Reading the Clouds

Similar to finding a good book, reading the clouds is like enjoying a good story. Both have interesting characters, a developing plot, and sometimes a surprise ending. The secret to reading clouds, though, is to recognize what you’re looking at and try to predict the outcome.

Most of us can look up and see when a storm is brewing. The wind picks up around you as you see dark, billowing clouds forming in the sky. The air is charged with expectation as the storm clouds move in closer to your location. Soon, rain will usually follow as you duck for cover. Essentially, you already know some basics to reading the clouds.

Let’s take a look at different cloud formations that might give you clues to upcoming weather events. Basically, there are three types of clouds and four classifications. Height, shape, and behavior determine the “type” of cloud. On the other hand, whether the cloud bases are low, middle, high or have extensive vertical development put them into different classifications.

Low clouds are the ones that form from the surface up to 6,500 feet above the ground. This can include fog too. Typically, low clouds are those that create an overcast sky, can limit visibility, and are known to change rapidly. You can think of low clouds as moody characters that can be happy one moment, and turn on you on the next.

Middle clouds form at 6,500 feet up to 20,000 feet above the ground. Unless you’re flying somewhere, you really won’t feel the turbulence associated with this level of clouds. Consider this group of clouds as those silent characters watching events from a distance, but they’re really more concerned with their own affairs.

High clouds usually only form in stable air. You’ll find them at 20,000 feet above the ground, and are typically made of ice crystals. If we had to put this cloud group in a role, you might think of them as rich relatives who live far away.

In every good fiction book, you’ll find a villain to make the story interesting. Well, in our case, clouds with extensive vertical development take on that role. Cumulus clouds are heaped or piled clouds that look like big cotton balls in the sky. However, when they begin to build up, they can turn quickly into towering cumulus clouds. When this happens, the life cycle of a thunderstorm begins.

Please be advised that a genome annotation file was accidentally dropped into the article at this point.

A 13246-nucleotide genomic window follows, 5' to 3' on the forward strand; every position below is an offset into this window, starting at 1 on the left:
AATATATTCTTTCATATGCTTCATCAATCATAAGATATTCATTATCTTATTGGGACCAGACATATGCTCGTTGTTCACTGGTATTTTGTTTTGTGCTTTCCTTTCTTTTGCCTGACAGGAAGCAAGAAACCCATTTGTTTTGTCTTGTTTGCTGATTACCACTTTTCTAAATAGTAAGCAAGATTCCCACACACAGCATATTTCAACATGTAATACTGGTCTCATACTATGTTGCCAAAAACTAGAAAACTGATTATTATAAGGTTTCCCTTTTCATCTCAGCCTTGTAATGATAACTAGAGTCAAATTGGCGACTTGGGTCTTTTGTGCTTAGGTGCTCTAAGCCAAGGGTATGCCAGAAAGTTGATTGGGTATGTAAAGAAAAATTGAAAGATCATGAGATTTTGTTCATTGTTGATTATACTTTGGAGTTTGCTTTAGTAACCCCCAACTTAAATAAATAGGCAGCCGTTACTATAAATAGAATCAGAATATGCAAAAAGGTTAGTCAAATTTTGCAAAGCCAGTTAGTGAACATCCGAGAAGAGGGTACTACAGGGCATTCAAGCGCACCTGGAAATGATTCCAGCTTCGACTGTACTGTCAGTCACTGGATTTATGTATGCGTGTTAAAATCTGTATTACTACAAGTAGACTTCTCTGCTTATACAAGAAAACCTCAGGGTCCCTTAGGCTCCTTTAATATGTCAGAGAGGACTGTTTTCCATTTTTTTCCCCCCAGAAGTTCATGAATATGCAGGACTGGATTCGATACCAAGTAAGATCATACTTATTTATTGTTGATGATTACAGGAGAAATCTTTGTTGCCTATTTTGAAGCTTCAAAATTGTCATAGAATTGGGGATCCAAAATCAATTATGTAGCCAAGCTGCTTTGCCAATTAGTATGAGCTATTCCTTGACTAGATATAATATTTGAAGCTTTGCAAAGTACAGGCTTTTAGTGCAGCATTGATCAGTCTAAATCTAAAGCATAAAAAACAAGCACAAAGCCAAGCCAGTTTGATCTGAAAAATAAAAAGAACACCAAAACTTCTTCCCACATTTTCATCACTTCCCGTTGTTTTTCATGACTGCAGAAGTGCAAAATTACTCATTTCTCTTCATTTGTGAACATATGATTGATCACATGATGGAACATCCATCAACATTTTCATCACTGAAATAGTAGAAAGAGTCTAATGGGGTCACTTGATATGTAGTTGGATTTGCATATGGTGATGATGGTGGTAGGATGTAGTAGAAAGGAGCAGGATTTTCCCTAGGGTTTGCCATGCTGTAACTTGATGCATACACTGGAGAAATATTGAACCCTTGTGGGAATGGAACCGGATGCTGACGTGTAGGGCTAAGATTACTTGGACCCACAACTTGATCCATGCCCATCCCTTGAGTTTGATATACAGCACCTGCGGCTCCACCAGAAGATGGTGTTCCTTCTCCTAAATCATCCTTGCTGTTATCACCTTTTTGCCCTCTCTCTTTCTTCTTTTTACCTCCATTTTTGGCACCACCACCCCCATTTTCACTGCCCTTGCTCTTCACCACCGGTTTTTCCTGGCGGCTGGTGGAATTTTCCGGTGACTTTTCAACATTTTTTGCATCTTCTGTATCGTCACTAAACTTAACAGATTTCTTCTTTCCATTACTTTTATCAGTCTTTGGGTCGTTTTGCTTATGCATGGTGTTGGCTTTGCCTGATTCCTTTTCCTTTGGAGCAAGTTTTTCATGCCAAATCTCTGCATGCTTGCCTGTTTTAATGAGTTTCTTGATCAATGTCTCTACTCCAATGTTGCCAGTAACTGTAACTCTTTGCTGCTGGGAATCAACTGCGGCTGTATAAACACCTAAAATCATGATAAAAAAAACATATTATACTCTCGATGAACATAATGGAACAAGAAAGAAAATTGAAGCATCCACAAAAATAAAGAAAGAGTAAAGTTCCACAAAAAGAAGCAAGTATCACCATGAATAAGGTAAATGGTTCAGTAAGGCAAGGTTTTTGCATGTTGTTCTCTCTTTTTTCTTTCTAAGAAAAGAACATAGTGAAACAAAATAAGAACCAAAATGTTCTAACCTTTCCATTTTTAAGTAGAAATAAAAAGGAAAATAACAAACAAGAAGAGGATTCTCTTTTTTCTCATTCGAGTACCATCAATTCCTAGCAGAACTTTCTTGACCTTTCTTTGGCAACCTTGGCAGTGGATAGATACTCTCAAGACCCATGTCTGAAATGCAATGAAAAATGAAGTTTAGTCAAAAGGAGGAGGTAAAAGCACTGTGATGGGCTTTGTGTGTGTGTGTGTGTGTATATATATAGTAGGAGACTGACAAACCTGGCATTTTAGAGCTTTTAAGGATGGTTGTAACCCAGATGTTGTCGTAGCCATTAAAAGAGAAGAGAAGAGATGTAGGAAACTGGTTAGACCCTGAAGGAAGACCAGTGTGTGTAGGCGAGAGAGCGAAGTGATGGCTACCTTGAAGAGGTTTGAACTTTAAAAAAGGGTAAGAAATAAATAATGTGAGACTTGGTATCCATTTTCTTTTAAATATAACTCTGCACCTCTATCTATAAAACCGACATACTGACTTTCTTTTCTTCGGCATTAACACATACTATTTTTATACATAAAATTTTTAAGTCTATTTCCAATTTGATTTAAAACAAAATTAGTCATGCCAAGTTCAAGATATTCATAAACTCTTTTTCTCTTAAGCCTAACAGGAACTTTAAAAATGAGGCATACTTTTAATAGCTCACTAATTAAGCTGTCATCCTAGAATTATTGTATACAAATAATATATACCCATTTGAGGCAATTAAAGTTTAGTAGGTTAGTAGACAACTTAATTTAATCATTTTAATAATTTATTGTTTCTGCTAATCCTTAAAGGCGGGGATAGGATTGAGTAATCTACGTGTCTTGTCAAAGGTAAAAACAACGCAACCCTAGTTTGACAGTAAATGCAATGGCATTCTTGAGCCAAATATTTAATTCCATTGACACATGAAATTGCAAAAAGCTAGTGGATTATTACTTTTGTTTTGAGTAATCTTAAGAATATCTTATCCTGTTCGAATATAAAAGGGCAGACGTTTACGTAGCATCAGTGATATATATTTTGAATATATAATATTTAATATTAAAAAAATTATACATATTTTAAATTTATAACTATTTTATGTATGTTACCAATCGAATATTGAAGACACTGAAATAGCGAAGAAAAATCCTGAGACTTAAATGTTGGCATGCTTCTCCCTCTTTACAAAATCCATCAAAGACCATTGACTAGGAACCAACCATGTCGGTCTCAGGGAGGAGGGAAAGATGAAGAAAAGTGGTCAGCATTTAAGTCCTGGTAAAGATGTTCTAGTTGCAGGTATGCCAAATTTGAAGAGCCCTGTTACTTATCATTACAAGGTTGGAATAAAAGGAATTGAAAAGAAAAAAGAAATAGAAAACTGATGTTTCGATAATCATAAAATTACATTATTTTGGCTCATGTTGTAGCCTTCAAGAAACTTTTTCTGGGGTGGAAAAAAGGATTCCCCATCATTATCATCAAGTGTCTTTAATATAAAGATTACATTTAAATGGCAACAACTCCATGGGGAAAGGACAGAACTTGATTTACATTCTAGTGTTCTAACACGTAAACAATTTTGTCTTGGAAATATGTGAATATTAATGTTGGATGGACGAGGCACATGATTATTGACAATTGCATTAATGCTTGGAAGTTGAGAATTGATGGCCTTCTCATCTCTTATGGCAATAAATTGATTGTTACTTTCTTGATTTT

Thunderstorms start out as towering cumulus clouds. You’ll notice that the pretty, puffy clouds are starting to mound up higher in the sky. The base of the cumulus clouds begins in the low or middle cloud range, but they can quickly build up into the high cloud range as they develop into a thunderstorm. Because of moisture in the air and the instability of the atmosphere, a thunderstorm might start out as 3 – 5 miles high, and rise up to 5 – 10 miles high by its mature stage. Once the rain begins, the thunderstorm is considered to be in its mature phase. Even though you’ve been reading the clouds, it’s definitely time to get under cover now. Thunderstorms, by their very nature, have lightning associated with them. You might also experience hail, gusty winds, and even a tornado. These are truly villainous clouds, and not to be messed with.

Other than the cloud classifications, you can further identify specific cloud types by their appearance and behavior. For example, stratus clouds look like they’re formed in layers, while cirrus clouds appear fibrous or wispy. Lenticular clouds look like a lens, and are usually near mountain ridges. Any cloud that has rain associated with it will be labeled nimbus. Of course, cumulus clouds are the most notorious for their changing behavior.

Knowing what to look for while you’re reading the clouds will help you understand their story better. While some of the cloud types are beautiful and harmless, you can now recognize those that are considered dangerous. Of course, you can always lie down on a warm carpet of grass and pick out different shapes of clouds to tell your own story.